In a simple point-like system, one in which objects have no dimensions and cannot rotate or deform, the only change the system can experience is a change of its movement (more precisely of its center of mass); that is, its speed, or more generally its momentum. Since the rise of the atomic theory, any physical system has been considered in classical physics as composed of point-like systems called atoms or molecules. Therefore, all forces can be defined by their effect; that is, by the change of movement they induce on point-like systems. This change of movement can be quantified by the acceleration (the derivative of velocity), but a given force will induce different effects on different point-like systems depending on the system. The discovery by Isaac Newton that a given force will induce an acceleration in inverse proportion to a quantity called the mass of inertia or inertial mass which is independent of the speed of the system is Newton's second law. This law allows us to predict the effect of a force on any point-like system whose mass is known. It is usually written as:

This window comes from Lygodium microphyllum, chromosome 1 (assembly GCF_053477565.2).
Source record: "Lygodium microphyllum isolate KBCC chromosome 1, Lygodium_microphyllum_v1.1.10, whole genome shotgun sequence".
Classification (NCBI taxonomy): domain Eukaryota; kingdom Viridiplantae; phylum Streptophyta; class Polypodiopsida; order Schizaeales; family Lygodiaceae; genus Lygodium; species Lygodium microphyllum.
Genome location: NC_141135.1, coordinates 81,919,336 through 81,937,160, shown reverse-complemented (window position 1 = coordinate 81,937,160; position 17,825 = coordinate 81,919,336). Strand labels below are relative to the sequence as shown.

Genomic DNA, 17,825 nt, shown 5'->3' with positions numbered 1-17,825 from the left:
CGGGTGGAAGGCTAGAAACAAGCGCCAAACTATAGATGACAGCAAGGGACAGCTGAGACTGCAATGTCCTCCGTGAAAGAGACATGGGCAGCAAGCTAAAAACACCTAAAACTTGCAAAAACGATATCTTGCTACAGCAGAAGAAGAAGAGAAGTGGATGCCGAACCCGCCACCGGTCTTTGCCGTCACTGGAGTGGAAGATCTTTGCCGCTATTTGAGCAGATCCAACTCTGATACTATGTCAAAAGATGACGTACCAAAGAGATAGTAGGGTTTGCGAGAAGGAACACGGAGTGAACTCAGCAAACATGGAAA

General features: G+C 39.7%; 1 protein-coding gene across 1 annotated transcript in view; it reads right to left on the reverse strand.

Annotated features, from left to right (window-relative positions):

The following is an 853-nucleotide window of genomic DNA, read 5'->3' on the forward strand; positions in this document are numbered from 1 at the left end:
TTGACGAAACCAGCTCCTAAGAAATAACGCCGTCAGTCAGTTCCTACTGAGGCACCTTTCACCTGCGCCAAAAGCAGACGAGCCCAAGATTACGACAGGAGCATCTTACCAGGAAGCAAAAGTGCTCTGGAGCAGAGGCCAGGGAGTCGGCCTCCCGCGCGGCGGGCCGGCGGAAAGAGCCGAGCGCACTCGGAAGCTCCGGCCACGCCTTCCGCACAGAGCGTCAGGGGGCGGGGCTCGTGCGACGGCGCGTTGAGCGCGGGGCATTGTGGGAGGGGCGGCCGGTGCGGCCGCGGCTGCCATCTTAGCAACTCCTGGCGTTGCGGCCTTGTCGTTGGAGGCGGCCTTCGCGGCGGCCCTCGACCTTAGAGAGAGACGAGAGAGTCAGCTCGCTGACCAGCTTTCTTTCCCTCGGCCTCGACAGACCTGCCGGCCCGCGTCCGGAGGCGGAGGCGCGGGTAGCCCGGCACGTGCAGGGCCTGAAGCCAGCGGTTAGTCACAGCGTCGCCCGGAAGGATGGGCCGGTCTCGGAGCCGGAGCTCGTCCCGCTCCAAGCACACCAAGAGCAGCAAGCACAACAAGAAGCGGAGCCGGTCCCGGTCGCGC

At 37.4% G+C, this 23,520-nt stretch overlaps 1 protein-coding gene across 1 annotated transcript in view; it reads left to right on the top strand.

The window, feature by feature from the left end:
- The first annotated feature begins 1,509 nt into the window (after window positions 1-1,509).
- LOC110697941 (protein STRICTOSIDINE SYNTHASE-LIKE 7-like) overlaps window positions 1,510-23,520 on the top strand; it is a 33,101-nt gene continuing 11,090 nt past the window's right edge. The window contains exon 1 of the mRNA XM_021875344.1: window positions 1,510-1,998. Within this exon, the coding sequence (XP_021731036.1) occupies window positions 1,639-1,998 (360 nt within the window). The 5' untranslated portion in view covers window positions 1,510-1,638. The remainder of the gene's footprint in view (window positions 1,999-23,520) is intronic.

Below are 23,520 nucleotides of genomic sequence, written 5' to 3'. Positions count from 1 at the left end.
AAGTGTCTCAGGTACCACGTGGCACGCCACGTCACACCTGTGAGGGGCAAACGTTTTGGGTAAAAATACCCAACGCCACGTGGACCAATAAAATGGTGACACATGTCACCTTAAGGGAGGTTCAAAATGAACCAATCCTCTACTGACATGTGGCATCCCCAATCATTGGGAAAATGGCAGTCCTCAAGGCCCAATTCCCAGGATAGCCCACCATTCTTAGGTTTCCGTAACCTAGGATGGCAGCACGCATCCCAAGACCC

F = dp/dt = d(m·v)/dt = m·a (in the case where m does not depend on t)

where

F is the force (a vector quantity),
p is the momentum,
t is the time,
v is the velocity,
m is the mass, and
a=d²x/dt² is the acceleration, the second derivative with respect to t of the position vector x.

If the mass m is measured in kilograms and the acceleration a is measured in metres per second squared, then the unit of force is kilogram x metre/second squared. This unit is called the newton: 1 N = 1 kg x 1 m/s².